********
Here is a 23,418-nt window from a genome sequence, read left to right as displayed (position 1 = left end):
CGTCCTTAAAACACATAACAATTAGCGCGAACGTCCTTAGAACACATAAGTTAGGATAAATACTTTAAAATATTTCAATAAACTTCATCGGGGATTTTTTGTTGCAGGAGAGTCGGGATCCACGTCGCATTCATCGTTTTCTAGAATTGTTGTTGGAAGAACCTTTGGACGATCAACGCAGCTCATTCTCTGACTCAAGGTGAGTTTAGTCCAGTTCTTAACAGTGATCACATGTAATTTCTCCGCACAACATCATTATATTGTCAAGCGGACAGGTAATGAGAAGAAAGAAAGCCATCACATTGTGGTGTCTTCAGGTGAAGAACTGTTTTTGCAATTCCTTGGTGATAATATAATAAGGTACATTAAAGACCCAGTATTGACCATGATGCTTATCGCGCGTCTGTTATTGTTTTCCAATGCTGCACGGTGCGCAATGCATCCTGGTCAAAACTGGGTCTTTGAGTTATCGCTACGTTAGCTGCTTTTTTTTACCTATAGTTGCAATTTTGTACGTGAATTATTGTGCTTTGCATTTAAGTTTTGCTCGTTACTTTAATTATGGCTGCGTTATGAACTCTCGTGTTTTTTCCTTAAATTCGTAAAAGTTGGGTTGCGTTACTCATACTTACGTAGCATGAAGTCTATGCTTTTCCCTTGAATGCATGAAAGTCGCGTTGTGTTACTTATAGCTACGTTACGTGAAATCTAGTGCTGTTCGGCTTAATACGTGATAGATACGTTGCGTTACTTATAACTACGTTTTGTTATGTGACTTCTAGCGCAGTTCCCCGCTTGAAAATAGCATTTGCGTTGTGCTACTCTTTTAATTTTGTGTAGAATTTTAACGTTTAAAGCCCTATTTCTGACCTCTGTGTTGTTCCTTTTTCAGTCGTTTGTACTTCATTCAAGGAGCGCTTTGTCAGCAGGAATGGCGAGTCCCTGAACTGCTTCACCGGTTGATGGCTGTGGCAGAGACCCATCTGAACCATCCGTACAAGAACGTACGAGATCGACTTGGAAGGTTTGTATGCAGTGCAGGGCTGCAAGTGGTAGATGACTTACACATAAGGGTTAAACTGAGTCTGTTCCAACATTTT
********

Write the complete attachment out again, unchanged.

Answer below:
Here is a 23,418-nt window from a genome sequence, read left to right as displayed (position 1 = left end):
CGTCCTTAAAACACATAACAATTAGCGCGAACGTCCTTAGAACACATAAGTTAGGATAAATACTTTAAAATATTTCAATAAACTTCATCGGGGATTTTTTGTTGCAGGAGAGTCGGGATCCACGTCGCATTCATCGTTTTCTAGAATTGTTGTTGGAAGAACCTTTGGACGATCAACGCAGCTCATTCTCTGACTCAAGGTGAGTTTAGTCCAGTTCTTAACAGTGATCACATGTAATTTCTCCGCACAACATCATTATATTGTCAAGCGGACAGGTAATGAGAAGAAAGAAAGCCATCACATTGTGGTGTCTTCAGGTGAAGAACTGTTTTTGCAATTCCTTGGTGATAATATAATAAGGTACATTAAAGACCCAGTATTGACCATGATGCTTATCGCGCGTCTGTTATTGTTTTCCAATGCTGCACGGTGCGCAATGCATCCTGGTCAAAACTGGGTCTTTGAGTTATCGCTACGTTAGCTGCTTTTTTTTACCTATAGTTGCAATTTTGTACGTGAATTATTGTGCTTTGCATTTAAGTTTTGCTCGTTACTTTAATTATGGCTGCGTTATGAACTCTCGTGTTTTTTCCTTAAATTCGTAAAAGTTGGGTTGCGTTACTCATACTTACGTAGCATGAAGTCTATGCTTTTCCCTTGAATGCATGAAAGTCGCGTTGTGTTACTTATAGCTACGTTACGTGAAATCTAGTGCTGTTCGGCTTAATACGTGATAGATACGTTGCGTTACTTATAACTACGTTTTGTTATGTGACTTCTAGCGCAGTTCCCCGCTTGAAAATAGCATTTGCGTTGTGCTACTCTTTTAATTTTGTGTAGAATTTTAACGTTTAAAGCCCTATTTCTGACCTCTGTGTTGTTCCTTTTTCAGTCGTTTGTACTTCATTCAAGGAGCGCTTTGTCAGCAGGAATGGCGAGTCCCTGAACTGCTTCACCGGTTGATGGCTGTGGCAGAGACCCATCTGAACCATCCGTACAAGAACGTACGAGATCGACTTGGAAGGTTTGTATGCAGTGCAGGGCTGCAAGTGGTAGATGACTTACACATAAGGGTTAAACTGAGTCTGTTCCAACATTTT